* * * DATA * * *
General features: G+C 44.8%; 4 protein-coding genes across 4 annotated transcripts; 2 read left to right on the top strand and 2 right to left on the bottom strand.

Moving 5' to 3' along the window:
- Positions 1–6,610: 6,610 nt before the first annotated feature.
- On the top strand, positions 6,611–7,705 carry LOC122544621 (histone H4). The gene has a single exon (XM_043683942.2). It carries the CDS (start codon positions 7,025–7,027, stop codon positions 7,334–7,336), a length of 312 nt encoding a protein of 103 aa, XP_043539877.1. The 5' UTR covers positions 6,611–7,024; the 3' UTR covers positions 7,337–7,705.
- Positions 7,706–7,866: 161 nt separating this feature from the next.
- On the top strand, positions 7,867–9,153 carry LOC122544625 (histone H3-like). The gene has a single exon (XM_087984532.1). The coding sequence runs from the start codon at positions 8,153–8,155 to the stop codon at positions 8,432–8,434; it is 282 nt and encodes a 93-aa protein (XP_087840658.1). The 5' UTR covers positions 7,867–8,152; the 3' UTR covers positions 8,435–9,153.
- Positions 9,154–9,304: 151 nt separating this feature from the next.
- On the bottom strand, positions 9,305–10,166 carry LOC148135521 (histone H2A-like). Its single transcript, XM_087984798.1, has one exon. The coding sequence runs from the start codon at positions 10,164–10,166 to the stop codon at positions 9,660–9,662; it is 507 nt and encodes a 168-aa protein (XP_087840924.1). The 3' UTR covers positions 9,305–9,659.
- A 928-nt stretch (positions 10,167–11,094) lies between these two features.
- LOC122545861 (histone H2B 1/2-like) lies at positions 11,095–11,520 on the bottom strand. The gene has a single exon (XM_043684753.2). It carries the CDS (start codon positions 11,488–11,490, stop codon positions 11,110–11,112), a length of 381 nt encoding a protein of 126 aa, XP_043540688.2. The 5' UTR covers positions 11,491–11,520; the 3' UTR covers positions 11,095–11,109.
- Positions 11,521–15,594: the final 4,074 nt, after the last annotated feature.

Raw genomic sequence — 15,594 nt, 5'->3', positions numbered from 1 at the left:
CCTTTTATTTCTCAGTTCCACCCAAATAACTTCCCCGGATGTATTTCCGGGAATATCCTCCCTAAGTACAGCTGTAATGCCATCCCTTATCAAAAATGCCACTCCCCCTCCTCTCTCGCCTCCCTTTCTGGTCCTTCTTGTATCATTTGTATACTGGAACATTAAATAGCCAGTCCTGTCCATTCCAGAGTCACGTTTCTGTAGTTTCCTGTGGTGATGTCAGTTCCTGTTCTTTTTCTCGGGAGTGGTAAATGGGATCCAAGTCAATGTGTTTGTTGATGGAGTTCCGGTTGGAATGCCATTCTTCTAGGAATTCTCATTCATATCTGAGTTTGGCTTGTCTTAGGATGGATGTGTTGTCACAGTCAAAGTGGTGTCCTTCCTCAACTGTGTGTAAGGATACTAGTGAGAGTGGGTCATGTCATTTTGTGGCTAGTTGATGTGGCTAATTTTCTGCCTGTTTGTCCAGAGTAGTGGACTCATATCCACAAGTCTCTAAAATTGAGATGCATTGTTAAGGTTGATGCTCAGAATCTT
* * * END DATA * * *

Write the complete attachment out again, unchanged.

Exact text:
General features: G+C 44.8%; 4 protein-coding genes across 4 annotated transcripts; 2 read left to right on the top strand and 2 right to left on the bottom strand.

Moving 5' to 3' along the window:
- Positions 1–6,610: 6,610 nt before the first annotated feature.
- On the top strand, positions 6,611–7,705 carry LOC122544621 (histone H4). The gene has a single exon (XM_043683942.2). It carries the CDS (start codon positions 7,025–7,027, stop codon positions 7,334–7,336), a length of 312 nt encoding a protein of 103 aa, XP_043539877.1. The 5' UTR covers positions 6,611–7,024; the 3' UTR covers positions 7,337–7,705.
- Positions 7,706–7,866: 161 nt separating this feature from the next.
- On the top strand, positions 7,867–9,153 carry LOC122544625 (histone H3-like). The gene has a single exon (XM_087984532.1). The coding sequence runs from the start codon at positions 8,153–8,155 to the stop codon at positions 8,432–8,434; it is 282 nt and encodes a 93-aa protein (XP_087840658.1). The 5' UTR covers positions 7,867–8,152; the 3' UTR covers positions 8,435–9,153.
- Positions 9,154–9,304: 151 nt separating this feature from the next.
- On the bottom strand, positions 9,305–10,166 carry LOC148135521 (histone H2A-like). Its single transcript, XM_087984798.1, has one exon. The coding sequence runs from the start codon at positions 10,164–10,166 to the stop codon at positions 9,660–9,662; it is 507 nt and encodes a 168-aa protein (XP_087840924.1). The 3' UTR covers positions 9,305–9,659.
- A 928-nt stretch (positions 10,167–11,094) lies between these two features.
- LOC122545861 (histone H2B 1/2-like) lies at positions 11,095–11,520 on the bottom strand. The gene has a single exon (XM_043684753.2). It carries the CDS (start codon positions 11,488–11,490, stop codon positions 11,110–11,112), a length of 381 nt encoding a protein of 126 aa, XP_043540688.2. The 5' UTR covers positions 11,491–11,520; the 3' UTR covers positions 11,095–11,109.
- Positions 11,521–15,594: the final 4,074 nt, after the last annotated feature.

Raw genomic sequence — 15,594 nt, 5'->3', positions numbered from 1 at the left:
CCTTTTATTTCTCAGTTCCACCCAAATAACTTCCCCGGATGTATTTCCGGGAATATCCTCCCTAAGTACAGCTGTAATGCCATCCCTTATCAAAAATGCCACTCCCCCTCCTCTCTCGCCTCCCTTTCTGGTCCTTCTTGTATCATTTGTATACTGGAACATTAAATAGCCAGTCCTGTCCATTCCAGAGTCACGTTTCTGTAGTTTCCTGTGGTGATGTCAGTTCCTGTTCTTTTTCTCGGGAGTGGTAAATGGGATCCAAGTCAATGTGTTTGTTGATGGAGTTCCGGTTGGAATGCCATTCTTCTAGGAATTCTCATTCATATCTGAGTTTGGCTTGTCTTAGGATGGATGTGTTGTCACAGTCAAAGTGGTGTCCTTCCTCAACTGTGTGTAAGGATACTAGTGAGAGTGGGTCATGTCATTTTGTGGCTAGTTGATGTGGCTAATTTTCTGCCTGTTTGTCCAGAGTAGTGGACTCATATCCACAAGTCTCTAAAATTGAGATGCATTGTTAAGGTTGATGCTCAGAATCTT